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October is Cybersecurity Awareness Month

October is Cybersecurity Awareness Month

October is National Cybersecurity Awareness Month, which raises awareness about the vital role cybersecurity plays in American citizen’s personal and professional lives. Airmen are reminded to perform their due diligence when setting passwords on personal and government devices, as well as staying current on their annual cyber security awareness training. (U.S. Air Force courtesy graphic)

SCHRIEVER AIR FORCE BASE, Colo. -- October is National Cybersecurity Awareness Month, which raises awareness about the vital role cybersecurity plays in the personal and professional lives of American citizens.

NCSAM is a collaborative effort between the Department of Homeland Security and its public and private partners, including the National Cyber Security Alliance.

“On some level, everyone has something to protect or a need to keep something private,” said Tech. Sgt. Bradley Pike, 50th Space Communication Squadron section chief of network operations. “No one wants their personal information to be hijacked by some would-be impersonator.”

According to the Center for Strategic and International Studies, cybercrime is estimated to have cost the world almost $600 billion in losses, with nearly two-thirds of online users having had their personal data stolen or compromised.

Pike said there are often far-reaching personal and professional consequences when privacy is breached.

“No organization wants their research and development data or their special/unique recipe to be leaked,” he said. “The cost to an organization could cripple them overnight. The cost to a person, both emotionally and physically, is often incalculable. We all innately hide things that are important to us, and this month cyber professionals can give back to the community and offer those tools and tricks that allow us to be safer on the web.”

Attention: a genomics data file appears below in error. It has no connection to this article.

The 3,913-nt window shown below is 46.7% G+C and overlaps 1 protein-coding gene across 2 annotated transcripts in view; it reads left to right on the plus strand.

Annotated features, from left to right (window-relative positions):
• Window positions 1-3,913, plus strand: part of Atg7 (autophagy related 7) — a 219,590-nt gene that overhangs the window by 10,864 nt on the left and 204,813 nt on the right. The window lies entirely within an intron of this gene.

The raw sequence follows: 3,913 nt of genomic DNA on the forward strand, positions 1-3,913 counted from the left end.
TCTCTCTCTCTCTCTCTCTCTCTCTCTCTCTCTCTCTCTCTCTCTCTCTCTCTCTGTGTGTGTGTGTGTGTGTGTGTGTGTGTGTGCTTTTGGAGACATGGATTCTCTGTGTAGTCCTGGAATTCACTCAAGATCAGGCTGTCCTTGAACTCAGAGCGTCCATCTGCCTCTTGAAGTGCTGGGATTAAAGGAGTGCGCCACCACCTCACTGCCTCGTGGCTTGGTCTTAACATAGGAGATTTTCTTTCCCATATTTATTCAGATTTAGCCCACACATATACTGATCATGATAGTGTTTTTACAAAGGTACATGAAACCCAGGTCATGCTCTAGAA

According to Pike, cybersecurity is particularly important at Schriever Air Force Base.

“We have both people and mission to protect,” he said. “We need to protect our Airmen and families so we can continue to fight for America. We need to protect Schriever's assets, techniques, tactics and procedures that give us those cutting edge capabilities our enemies fear. Each of us needs to do just a little more to continue to deter our adversaries whether they’re in air, space, or cyberspace.”

According to Tech. Sgt. Jonathan Lee, 50th Space Wing cybersecurity office noncommissioned officer in charge, there are things people can do to bolster their cyber security, such as changing default usernames and passwords to personal devices.

Another way is to create a passphrase, he said. The traditional thinking was making a password 15 digits long with a combination of letters, numbers and specials characters would make it strong. Unfortunately, that only made passwords difficult to remember.

“If your favorite book is Harry Potter, you might throw a phrase together like HarryHermioneRonPotterGrangerWeasley,” he added. “That phrase is 36 characters long, which is easy to remember, yet hard to crack due to its length.”

Airmen are required to take an annual cyber awareness challenge course on the Advanced Distributed Learning System in order maintain access to the Air Force network.

“The training highlights some very important aspects of being cyber aware,” Lee said. “The unfortunate part about entities being hacked is the majority of hacks happen because of people on the inside. All it takes is one employee to click on the link from a phishing email they received, and now your entire system is potentially compromised.”

Lee added it is critical people take the training seriously and apply the lessons learned in the course.

“Unless people take the training serious and really pay attention, we will always be the biggest security risk to a system,” he said. “That’s why it is imperative individuals don’t just click through the training, but pay attention and learn how to protect not only their own personal network, but our networks as well.”

Lee concluded by emphasizing the importance of cybersecurity in the sustainment of Schriever AFB’s critical missions.

“With our adversaries everywhere trying to deny, degrade and disrupt our critical missions, there has never been a better time to increase our cyber awareness,” he said. “From the highest echelon to the lowest, it is imperative that we do everything that we can to make certain that our networks stay secure.”

The following are a list of .gov websites where people can access resources to help keep them cyber secure.
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